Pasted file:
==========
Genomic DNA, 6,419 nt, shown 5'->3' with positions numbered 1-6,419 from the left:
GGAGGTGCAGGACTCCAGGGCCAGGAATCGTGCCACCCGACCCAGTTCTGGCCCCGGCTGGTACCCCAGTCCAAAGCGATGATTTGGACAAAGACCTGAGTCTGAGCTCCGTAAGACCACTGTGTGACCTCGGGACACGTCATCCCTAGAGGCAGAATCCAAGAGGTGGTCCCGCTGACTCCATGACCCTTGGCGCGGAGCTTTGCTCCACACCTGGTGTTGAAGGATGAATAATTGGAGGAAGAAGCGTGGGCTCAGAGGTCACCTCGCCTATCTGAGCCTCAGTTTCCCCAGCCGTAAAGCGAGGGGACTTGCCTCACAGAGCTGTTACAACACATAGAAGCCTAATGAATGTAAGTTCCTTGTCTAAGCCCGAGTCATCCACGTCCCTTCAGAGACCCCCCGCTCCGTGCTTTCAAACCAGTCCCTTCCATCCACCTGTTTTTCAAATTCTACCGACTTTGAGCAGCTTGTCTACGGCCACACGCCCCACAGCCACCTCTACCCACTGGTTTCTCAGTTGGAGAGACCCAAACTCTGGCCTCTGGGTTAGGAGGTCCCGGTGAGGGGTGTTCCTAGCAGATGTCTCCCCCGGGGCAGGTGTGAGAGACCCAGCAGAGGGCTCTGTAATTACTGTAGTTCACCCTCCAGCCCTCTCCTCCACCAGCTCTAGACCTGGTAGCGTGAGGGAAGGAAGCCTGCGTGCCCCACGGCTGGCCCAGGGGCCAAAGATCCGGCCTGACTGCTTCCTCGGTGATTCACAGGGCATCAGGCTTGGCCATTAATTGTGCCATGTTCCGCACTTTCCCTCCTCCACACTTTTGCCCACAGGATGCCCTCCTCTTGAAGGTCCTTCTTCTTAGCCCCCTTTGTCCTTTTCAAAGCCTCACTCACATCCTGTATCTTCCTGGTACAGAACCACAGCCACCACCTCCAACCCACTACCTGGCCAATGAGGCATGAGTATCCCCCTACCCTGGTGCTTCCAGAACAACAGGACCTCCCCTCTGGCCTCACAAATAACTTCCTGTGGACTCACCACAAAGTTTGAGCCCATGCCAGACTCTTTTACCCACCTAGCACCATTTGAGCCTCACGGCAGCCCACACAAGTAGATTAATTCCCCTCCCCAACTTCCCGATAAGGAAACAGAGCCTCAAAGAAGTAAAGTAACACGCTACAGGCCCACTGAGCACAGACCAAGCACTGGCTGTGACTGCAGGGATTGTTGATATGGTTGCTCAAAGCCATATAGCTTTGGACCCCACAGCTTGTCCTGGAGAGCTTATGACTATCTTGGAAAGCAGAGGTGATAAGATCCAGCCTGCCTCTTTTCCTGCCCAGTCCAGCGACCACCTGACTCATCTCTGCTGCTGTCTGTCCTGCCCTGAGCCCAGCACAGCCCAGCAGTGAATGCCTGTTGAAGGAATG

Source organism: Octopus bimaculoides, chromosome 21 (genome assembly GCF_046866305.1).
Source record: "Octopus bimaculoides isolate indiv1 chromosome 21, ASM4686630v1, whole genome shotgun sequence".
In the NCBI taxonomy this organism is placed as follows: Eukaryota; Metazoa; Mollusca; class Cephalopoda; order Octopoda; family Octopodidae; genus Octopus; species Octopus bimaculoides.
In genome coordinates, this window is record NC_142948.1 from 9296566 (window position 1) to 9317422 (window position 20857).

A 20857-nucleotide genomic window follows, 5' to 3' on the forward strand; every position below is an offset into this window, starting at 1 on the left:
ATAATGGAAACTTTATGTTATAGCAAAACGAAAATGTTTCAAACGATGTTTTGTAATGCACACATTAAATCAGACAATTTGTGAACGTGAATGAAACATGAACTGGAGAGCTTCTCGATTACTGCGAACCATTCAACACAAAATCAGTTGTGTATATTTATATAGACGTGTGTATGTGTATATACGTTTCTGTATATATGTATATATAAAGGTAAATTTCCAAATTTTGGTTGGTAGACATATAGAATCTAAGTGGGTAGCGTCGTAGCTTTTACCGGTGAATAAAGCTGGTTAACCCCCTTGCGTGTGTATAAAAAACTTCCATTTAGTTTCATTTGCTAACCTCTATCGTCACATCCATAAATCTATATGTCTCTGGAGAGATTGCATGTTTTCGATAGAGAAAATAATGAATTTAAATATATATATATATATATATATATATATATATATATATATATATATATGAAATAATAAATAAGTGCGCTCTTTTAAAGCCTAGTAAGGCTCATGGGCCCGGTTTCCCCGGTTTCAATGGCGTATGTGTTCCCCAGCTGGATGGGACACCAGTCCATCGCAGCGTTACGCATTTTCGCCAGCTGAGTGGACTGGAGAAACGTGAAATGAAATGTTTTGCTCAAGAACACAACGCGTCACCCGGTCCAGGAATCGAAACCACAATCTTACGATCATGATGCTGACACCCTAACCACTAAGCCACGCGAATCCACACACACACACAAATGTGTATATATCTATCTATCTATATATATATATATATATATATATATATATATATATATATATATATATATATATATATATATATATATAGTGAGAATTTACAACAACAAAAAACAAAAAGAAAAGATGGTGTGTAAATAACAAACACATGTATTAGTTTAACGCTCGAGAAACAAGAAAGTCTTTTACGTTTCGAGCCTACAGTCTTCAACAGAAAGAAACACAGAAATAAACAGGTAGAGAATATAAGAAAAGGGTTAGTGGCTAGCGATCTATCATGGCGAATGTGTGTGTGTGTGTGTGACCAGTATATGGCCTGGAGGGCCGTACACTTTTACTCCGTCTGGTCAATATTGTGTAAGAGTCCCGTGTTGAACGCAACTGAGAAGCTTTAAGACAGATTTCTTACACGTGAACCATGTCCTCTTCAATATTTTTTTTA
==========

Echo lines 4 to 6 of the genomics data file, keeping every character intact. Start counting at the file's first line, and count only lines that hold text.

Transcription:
Source record: "Octopus bimaculoides isolate indiv1 chromosome 21, ASM4686630v1, whole genome shotgun sequence".
In the NCBI taxonomy this organism is placed as follows: Eukaryota; Metazoa; Mollusca; class Cephalopoda; order Octopoda; family Octopodidae; genus Octopus; species Octopus bimaculoides.
In genome coordinates, this window is record NC_142948.1 from 9296566 (window position 1) to 9317422 (window position 20857).